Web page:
Artificial intelligence has a role in higher education, but it won’t help analyze or predict which student loan borrowers will become delinquent or default. AI will not be able to predict actions colleges and universities can take to alleviate the issue. The three-and-a-half-year payment pause followed by a “soft” year-long repayment start has reset any delinquency and student loan default predictions.

Student Loan Delinquency Has Already Increased by 40 or 50 Percent

The majority of student loan borrowers have not made payments since the soft restart in October 2023 because they don’t have to. Servicers are actually refunding payments that borrowers made during the COVID-19 pause.

The “Hard” Repayment Begins in October 2024

27 million borrowers on top of 3 million new borrowers must begin payments beginning in October 2024. Student loan borrowers will no longer be given a pass for missed payments and Servicers will be held accountable. Since October 2023, Federal Student Aid (FSA) has penalized Servicers to the tune of $12 million for failing to meet their service level agreements.

Expect All-Time High Student Loan Default Rates

According to the Liberty Street Economics report of students who left college in 2010 and 2011, 28 percent defaulted on their student loans within five years, compared to 19 percent of those who left school in 2005 and 2005. Note that student debt increased by 170 percent between 2006 and 2017.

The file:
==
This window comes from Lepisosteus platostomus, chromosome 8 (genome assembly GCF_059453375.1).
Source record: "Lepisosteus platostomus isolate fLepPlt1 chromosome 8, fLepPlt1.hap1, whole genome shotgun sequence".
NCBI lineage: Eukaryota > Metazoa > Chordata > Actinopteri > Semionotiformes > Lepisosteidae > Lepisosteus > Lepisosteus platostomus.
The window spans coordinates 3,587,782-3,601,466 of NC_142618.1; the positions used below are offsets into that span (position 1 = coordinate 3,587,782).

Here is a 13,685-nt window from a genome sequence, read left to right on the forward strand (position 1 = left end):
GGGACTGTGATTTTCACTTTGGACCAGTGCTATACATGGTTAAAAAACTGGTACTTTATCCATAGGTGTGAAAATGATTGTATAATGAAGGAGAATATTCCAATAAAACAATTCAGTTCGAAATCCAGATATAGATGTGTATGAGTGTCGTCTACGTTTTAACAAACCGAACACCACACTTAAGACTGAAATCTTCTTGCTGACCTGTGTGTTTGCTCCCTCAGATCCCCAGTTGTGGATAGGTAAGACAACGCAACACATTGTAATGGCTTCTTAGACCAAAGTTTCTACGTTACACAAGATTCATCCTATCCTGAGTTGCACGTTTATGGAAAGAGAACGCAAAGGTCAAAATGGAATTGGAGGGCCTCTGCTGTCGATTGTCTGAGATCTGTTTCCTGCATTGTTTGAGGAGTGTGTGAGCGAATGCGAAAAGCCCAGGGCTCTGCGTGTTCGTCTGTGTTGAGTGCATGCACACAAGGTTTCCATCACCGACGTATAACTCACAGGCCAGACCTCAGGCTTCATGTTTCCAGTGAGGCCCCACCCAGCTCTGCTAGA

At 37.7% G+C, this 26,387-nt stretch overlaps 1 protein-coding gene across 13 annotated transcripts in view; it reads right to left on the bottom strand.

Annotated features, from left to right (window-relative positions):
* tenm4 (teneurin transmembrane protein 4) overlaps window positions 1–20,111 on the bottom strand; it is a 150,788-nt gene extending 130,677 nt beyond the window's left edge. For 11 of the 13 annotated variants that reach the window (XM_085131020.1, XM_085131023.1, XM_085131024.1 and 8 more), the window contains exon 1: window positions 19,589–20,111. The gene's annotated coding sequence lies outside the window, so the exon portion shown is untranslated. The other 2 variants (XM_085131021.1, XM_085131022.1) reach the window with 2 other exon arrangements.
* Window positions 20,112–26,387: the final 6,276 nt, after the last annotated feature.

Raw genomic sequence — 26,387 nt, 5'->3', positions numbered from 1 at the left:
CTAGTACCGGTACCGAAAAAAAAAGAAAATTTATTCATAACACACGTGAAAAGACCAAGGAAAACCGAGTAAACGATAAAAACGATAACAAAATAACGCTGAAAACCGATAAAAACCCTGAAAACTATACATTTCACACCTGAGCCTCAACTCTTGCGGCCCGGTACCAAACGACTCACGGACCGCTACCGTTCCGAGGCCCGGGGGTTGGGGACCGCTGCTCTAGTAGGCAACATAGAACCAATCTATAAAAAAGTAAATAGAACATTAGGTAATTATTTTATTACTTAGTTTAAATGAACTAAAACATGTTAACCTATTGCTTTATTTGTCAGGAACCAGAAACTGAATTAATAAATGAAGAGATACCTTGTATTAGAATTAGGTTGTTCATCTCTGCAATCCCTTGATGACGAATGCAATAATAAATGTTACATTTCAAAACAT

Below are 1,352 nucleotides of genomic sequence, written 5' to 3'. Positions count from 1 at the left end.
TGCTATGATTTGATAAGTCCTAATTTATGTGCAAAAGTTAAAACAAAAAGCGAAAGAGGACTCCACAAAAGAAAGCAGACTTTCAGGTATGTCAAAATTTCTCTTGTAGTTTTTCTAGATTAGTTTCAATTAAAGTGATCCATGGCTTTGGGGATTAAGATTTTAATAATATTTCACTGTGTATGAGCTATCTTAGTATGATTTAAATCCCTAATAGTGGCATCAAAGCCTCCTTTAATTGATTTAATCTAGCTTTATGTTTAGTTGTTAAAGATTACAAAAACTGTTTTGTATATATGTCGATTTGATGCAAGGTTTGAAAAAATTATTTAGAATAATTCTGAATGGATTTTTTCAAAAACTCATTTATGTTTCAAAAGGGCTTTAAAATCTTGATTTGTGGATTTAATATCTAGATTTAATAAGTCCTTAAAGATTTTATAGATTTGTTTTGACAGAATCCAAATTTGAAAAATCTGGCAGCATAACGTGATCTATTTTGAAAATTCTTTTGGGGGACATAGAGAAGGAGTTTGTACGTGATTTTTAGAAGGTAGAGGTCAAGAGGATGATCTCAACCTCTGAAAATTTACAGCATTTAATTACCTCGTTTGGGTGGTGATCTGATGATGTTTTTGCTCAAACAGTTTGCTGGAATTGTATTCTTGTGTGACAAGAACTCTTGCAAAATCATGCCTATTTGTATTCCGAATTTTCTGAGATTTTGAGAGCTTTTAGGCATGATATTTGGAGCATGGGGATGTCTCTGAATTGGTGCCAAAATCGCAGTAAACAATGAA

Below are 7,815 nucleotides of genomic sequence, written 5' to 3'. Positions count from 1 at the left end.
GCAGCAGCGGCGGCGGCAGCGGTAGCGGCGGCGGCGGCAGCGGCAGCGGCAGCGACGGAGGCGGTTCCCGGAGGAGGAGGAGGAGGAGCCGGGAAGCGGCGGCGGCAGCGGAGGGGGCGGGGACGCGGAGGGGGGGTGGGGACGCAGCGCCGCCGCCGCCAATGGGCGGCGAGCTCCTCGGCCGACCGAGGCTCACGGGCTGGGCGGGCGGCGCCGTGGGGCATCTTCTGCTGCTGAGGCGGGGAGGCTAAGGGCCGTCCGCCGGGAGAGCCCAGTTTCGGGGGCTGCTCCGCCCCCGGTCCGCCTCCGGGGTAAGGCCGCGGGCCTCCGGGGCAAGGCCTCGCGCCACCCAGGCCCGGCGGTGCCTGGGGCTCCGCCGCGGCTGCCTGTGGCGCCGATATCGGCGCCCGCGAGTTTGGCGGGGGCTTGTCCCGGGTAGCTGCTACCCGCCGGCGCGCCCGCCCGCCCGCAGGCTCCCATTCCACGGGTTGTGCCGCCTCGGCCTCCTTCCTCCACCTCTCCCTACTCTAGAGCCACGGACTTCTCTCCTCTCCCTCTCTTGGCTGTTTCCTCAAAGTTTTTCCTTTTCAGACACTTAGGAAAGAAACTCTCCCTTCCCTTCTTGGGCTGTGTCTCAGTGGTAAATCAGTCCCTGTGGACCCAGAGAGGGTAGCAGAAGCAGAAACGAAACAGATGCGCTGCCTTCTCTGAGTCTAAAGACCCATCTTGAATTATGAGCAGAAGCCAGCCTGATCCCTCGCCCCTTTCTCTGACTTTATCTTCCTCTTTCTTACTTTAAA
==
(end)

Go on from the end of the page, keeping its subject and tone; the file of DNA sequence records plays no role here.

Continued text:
Student Loan Default by college type and major

The table above from 2017 shows the percentage of student loan default by age 33 in various disciplines at selective versus non-selective colleges. Borrowers at nonselective colleges are more likely to default.

We predict the default rate will increase to an all-time high by over 40 percent. The national average will be between 19-22 percent and rates at nonselective colleges, 2-year public, not-for-profits, and for-profit institutions will double from the 2017 numbers.

Colleges Can’t Depend on Federal Servicers

Colleges need to take matters into their own hands and not rely on federal servicing. Financial penalties are being proposed by a Republican-sponsored bill to hold all colleges and universities responsible when loans default. This proposal may get enough bipartisan support to pass.

What can institutions of higher education do? There are no predictive analytics, experience in post-COVID issues, or removing the confusion and noise from Congressional leaders and Presidential candidates touting forgiveness and cancellation. There are only best practices in student loan default aversion. And companies like IonTuition perfecting them.